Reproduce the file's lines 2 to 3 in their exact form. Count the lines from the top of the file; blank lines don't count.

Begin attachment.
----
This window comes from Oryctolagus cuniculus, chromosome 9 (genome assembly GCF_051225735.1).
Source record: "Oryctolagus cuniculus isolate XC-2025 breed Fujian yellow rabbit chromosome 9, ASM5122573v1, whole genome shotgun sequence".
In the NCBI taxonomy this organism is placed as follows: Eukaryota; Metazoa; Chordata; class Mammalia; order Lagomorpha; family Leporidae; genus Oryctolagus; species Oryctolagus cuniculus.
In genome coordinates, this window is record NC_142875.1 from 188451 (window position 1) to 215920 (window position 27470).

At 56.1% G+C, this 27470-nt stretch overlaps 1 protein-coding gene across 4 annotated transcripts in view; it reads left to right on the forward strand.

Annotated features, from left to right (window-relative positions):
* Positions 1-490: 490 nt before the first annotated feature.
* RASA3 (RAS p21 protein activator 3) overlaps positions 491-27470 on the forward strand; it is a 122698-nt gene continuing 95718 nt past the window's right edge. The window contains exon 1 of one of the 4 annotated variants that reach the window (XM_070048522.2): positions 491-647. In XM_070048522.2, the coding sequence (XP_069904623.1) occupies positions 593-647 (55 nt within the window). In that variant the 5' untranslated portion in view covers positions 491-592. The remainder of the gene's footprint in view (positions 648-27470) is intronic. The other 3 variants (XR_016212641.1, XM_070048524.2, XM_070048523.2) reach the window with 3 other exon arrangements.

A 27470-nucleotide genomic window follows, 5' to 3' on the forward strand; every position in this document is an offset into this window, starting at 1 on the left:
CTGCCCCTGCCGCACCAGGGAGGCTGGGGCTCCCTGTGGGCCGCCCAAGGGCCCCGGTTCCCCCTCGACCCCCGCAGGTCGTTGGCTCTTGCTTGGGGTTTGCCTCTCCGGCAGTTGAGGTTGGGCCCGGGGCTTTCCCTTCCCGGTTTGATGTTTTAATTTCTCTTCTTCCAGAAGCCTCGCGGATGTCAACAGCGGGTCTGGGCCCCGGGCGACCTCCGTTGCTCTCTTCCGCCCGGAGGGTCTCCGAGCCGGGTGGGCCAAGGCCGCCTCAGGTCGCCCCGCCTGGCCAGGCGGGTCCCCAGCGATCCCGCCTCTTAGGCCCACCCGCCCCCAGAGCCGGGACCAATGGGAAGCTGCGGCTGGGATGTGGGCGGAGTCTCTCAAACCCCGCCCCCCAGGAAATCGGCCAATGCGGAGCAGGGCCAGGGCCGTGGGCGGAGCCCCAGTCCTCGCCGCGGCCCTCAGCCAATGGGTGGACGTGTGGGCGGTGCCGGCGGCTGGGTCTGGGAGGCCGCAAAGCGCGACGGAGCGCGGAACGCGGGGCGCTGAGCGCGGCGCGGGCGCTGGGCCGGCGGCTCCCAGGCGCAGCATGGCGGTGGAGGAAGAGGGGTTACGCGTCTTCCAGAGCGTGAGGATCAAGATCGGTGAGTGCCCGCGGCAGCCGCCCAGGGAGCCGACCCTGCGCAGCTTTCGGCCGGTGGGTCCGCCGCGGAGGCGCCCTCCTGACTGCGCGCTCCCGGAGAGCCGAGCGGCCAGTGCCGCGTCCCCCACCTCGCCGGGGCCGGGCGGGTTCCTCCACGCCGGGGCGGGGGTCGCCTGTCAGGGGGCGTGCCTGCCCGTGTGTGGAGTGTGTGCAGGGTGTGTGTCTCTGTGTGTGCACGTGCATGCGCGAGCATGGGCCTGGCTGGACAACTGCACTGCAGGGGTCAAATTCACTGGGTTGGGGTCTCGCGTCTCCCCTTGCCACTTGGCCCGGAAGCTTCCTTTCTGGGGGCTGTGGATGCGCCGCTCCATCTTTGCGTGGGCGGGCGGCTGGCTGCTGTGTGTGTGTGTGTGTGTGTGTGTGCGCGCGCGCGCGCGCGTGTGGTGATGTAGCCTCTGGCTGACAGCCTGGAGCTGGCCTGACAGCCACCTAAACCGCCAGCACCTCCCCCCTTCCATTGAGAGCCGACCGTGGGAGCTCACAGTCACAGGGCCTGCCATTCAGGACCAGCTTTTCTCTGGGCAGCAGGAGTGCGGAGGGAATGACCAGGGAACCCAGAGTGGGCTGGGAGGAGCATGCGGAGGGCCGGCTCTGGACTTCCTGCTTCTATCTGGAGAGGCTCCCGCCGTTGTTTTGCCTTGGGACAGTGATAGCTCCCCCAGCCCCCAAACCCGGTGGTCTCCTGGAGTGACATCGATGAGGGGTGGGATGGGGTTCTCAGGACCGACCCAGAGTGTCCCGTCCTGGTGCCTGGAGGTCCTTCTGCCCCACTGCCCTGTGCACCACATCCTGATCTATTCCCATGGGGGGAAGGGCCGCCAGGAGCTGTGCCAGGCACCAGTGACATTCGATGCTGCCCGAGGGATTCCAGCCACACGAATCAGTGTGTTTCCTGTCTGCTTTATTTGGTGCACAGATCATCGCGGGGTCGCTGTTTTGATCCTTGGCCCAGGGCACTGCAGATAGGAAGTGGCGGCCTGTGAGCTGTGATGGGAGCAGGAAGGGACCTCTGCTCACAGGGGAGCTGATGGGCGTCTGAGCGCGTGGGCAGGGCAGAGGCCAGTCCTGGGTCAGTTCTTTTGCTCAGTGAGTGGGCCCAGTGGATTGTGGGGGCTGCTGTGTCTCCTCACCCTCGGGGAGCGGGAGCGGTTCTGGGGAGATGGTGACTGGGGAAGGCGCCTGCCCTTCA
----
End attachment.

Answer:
Source record: "Oryctolagus cuniculus isolate XC-2025 breed Fujian yellow rabbit chromosome 9, ASM5122573v1, whole genome shotgun sequence".
In the NCBI taxonomy this organism is placed as follows: Eukaryota; Metazoa; Chordata; class Mammalia; order Lagomorpha; family Leporidae; genus Oryctolagus; species Oryctolagus cuniculus.